May 4, 2018 Faces

How ‘Advertising Slaves’ Made Serbia’s First Sci-Fi Hit

Director Lazar Bodroza recalls the leap of faith he took to make ‘Ederlezi Rising’, Serbia’s first-ever sci-fi film – and an unexpected hit with fans of the genre.

Lazar Bodroza and Stoya on the set of Ederlezi Rising. Photo: Courtesy of Lazar Bodroza

Srdjan Garcevic

Share this:

Lazar Bodroza shot to the top of the Serbian film scene earlier this year after directing “Ederlezi Rising”, the first Serbian sci-fi film and an unlikely success, given that it is in English and the film’s synopsis reads like a pulpy exploitation movie.

Adapted by Dimitrije Vojnov, an established Serbian screen-writer, from a 1980s short-story by Zoran Nesković, the film focuses on the relationship between a lonesome Yugoslav astronaut, Milutin, and Nimani an android forced on him by the Soviet-style Ederlezi Corporation, to keep him on track (and entertain him) on his mission to “install” a new ideology on a remote capitalist planet.

Set in the 22nd century, the main roles of Milutin and Nimani are played by Sebastian Cavazza, an acclaimed Slovenian actor, and Stoya, an American porn actress and columnist of Serbian origin.

Despite the risqué topic and modest budget of around 350,000 euros, Bodroza’s deft handling of the topic of love and toxic masculinity, as well as its atmospheric visuals, have made the film an artistic and popular success.

Rather than unsuccessfully aping blockbusters like “Star Wars” or “Blade Runner”, Bodroza took his cue from indie sci-fi films like “Another Earth” and “Beyond the Black Rainbow” on how to make an eerie universe on a tight budget and tell a powerful story.

“Ederlezi” won the best film, best director, as well as best actor-actress awards at the Belgrade Film Festival, FEST, in early March.  Although its global theatrical run is set to begin in early 2019, it is already showing on the international festival circuit and making waves, especially among sci-fi enthusiasts.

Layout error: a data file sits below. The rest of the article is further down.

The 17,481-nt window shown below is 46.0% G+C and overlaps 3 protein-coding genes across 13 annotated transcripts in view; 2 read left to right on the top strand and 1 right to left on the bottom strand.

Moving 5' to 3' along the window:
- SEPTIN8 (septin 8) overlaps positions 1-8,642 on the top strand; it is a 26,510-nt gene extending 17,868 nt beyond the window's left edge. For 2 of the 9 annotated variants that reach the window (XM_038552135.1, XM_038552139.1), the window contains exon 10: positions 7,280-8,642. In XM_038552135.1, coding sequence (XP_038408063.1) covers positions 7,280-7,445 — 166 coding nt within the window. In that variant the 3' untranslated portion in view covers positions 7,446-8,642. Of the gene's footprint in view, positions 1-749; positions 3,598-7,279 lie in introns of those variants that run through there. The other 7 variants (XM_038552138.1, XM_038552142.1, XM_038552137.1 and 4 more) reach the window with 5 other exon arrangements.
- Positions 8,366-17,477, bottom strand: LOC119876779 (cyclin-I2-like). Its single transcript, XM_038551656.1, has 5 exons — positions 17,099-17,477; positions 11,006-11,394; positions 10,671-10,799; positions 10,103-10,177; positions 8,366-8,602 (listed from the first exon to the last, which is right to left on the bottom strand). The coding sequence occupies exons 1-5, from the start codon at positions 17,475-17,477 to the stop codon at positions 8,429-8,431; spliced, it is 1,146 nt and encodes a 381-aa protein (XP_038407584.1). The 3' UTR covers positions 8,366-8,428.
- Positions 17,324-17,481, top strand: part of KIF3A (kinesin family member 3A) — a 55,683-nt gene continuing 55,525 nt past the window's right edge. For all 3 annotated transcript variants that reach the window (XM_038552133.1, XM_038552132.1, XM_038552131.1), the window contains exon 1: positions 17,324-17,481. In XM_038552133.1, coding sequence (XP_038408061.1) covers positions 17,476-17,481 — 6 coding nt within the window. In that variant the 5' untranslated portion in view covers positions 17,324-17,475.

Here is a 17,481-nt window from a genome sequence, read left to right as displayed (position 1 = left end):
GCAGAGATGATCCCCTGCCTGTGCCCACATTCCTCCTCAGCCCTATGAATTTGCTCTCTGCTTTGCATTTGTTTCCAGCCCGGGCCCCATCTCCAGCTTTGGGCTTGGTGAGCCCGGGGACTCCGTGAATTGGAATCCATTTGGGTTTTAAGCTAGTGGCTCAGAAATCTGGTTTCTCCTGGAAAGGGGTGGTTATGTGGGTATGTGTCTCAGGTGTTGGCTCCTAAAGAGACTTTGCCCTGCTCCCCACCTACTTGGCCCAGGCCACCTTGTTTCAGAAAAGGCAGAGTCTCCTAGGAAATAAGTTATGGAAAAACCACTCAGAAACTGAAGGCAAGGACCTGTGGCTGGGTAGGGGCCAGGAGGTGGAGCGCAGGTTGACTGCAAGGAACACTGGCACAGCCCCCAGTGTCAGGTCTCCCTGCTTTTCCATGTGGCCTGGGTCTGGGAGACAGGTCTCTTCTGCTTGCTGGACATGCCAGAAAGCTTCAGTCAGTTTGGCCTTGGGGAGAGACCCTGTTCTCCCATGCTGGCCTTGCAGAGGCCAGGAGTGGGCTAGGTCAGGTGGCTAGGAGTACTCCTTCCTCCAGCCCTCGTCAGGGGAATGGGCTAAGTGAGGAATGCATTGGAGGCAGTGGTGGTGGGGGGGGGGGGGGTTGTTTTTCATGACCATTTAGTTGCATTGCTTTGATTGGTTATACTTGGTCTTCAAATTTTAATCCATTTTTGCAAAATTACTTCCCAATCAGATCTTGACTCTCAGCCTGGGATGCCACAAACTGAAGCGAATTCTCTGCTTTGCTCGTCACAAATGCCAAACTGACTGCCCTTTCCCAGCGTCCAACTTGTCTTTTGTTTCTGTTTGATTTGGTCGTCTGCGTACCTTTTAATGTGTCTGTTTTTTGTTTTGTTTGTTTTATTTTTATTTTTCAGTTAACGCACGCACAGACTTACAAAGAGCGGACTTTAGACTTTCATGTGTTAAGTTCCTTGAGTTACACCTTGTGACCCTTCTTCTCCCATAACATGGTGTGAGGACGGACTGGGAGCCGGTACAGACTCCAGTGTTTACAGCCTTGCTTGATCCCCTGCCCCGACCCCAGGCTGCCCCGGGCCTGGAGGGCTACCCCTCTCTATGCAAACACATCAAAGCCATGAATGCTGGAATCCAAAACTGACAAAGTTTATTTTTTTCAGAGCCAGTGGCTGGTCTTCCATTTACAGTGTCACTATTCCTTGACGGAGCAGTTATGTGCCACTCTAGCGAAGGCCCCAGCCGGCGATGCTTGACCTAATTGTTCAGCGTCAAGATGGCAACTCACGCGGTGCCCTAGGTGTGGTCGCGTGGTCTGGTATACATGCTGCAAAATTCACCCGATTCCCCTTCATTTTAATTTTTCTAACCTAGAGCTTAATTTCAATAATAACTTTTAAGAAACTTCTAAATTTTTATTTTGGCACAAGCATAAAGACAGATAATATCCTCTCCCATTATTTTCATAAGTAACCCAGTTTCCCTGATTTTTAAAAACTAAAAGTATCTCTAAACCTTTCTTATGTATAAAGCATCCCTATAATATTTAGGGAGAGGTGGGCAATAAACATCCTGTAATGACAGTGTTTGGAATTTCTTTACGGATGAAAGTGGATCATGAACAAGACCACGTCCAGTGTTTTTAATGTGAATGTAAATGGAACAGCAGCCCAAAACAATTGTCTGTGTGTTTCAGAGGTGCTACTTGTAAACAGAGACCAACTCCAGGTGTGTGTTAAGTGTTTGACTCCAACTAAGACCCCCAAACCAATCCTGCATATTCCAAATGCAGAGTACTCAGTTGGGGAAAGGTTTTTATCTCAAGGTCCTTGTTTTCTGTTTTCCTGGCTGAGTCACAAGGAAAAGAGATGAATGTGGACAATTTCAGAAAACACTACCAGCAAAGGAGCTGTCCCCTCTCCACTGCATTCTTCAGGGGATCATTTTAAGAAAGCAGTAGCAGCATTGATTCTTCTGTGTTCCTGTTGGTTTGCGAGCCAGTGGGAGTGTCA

The film won the Cineplexx Distribution Award at Vienna’s “Let’s CEE” festival of Central and Eastern European film, was well received at the Brussels International Fantastic Film Festival and is to be shown at Brazil’s Fantaspoa film festival.

To read more, subscribe.

Share this:

Belgrade Insight to be integrated into Balkan Insight

After a 265 issue run, Belgrade Insight, BIRN’s bi-weekly Belgrade-focused English-language newspaper, printed its last paper edition on Friday 21 December, 2018. 

In its decade-long life since 2008, Belgrade Insight sought to bring quality journalism to its readers and subscribers.

Belgrade Insight covered political and economic developments in Serbia, but also told stories about people, businesses and events which shaped a unique and multi-faceted city like Belgrade.

In addition to detailed analysis and coverage of political, economic and business affairs, Belgrade Insight provided its readers with everything that expatriates, short-term visitors and local residents need to know in order to enjoy this great city.

It the past decade, it saw many changes in Serbia’s political and cultural climate: from the deep recession of early 2010s to Serbia’s candidate status in the EU, through Belgrade’s first Eurovision song contest and re-opening of city’s museums.

Although Belgrade Insight will no longer be printed, BIRN journalists and associates will continue their coverage of Belgrade and Serbia through the Balkan Insight website.

For any questions or refunds contact Snezana Caricic (snezana.caricic@birn.eu.com)